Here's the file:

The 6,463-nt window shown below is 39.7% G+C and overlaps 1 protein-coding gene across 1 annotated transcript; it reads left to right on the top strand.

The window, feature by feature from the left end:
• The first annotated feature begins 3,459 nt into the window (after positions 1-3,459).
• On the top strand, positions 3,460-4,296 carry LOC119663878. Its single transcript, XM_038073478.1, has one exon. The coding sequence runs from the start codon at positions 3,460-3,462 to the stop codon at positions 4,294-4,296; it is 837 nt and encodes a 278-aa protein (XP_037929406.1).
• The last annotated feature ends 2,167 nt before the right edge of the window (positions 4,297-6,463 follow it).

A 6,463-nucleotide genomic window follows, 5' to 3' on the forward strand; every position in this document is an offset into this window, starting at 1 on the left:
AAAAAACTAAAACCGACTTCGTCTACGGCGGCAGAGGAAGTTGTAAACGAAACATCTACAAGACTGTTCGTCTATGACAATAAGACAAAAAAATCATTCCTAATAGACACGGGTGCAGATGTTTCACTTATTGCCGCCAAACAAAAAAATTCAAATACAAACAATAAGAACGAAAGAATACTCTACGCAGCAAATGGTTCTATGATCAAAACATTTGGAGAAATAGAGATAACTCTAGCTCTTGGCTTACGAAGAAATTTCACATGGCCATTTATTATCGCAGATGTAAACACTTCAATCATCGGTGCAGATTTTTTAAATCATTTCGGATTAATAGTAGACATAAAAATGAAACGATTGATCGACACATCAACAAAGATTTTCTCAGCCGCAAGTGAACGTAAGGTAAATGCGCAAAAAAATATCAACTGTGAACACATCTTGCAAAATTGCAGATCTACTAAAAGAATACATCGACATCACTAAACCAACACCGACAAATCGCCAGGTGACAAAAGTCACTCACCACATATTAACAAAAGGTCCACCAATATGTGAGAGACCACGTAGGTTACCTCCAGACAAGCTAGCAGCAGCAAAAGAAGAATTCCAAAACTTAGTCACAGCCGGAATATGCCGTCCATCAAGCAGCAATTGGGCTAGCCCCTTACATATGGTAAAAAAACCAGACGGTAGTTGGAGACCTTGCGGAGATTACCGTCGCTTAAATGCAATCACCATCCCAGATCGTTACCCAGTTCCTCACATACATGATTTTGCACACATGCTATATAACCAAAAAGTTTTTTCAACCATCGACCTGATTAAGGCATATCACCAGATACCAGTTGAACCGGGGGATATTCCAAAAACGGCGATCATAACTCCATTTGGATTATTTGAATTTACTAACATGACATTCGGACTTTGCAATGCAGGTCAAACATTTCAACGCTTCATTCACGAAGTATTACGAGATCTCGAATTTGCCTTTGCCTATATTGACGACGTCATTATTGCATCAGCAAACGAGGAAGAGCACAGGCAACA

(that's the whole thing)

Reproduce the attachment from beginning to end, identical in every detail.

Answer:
The 6,463-nt window shown below is 39.7% G+C and overlaps 1 protein-coding gene across 1 annotated transcript; it reads left to right on the top strand.

The window, feature by feature from the left end:
• The first annotated feature begins 3,459 nt into the window (after positions 1-3,459).
• On the top strand, positions 3,460-4,296 carry LOC119663878. Its single transcript, XM_038073478.1, has one exon. The coding sequence runs from the start codon at positions 3,460-3,462 to the stop codon at positions 4,294-4,296; it is 837 nt and encodes a 278-aa protein (XP_037929406.1).
• The last annotated feature ends 2,167 nt before the right edge of the window (positions 4,297-6,463 follow it).

A 6,463-nucleotide genomic window follows, 5' to 3' on the forward strand; every position in this document is an offset into this window, starting at 1 on the left:
AAAAAACTAAAACCGACTTCGTCTACGGCGGCAGAGGAAGTTGTAAACGAAACATCTACAAGACTGTTCGTCTATGACAATAAGACAAAAAAATCATTCCTAATAGACACGGGTGCAGATGTTTCACTTATTGCCGCCAAACAAAAAAATTCAAATACAAACAATAAGAACGAAAGAATACTCTACGCAGCAAATGGTTCTATGATCAAAACATTTGGAGAAATAGAGATAACTCTAGCTCTTGGCTTACGAAGAAATTTCACATGGCCATTTATTATCGCAGATGTAAACACTTCAATCATCGGTGCAGATTTTTTAAATCATTTCGGATTAATAGTAGACATAAAAATGAAACGATTGATCGACACATCAACAAAGATTTTCTCAGCCGCAAGTGAACGTAAGGTAAATGCGCAAAAAAATATCAACTGTGAACACATCTTGCAAAATTGCAGATCTACTAAAAGAATACATCGACATCACTAAACCAACACCGACAAATCGCCAGGTGACAAAAGTCACTCACCACATATTAACAAAAGGTCCACCAATATGTGAGAGACCACGTAGGTTACCTCCAGACAAGCTAGCAGCAGCAAAAGAAGAATTCCAAAACTTAGTCACAGCCGGAATATGCCGTCCATCAAGCAGCAATTGGGCTAGCCCCTTACATATGGTAAAAAAACCAGACGGTAGTTGGAGACCTTGCGGAGATTACCGTCGCTTAAATGCAATCACCATCCCAGATCGTTACCCAGTTCCTCACATACATGATTTTGCACACATGCTATATAACCAAAAAGTTTTTTCAACCATCGACCTGATTAAGGCATATCACCAGATACCAGTTGAACCGGGGGATATTCCAAAAACGGCGATCATAACTCCATTTGGATTATTTGAATTTACTAACATGACATTCGGACTTTGCAATGCAGGTCAAACATTTCAACGCTTCATTCACGAAGTATTACGAGATCTCGAATTTGCCTTTGCCTATATTGACGACGTCATTATTGCATCAGCAAACGAGGAAGAGCACAGGCAACA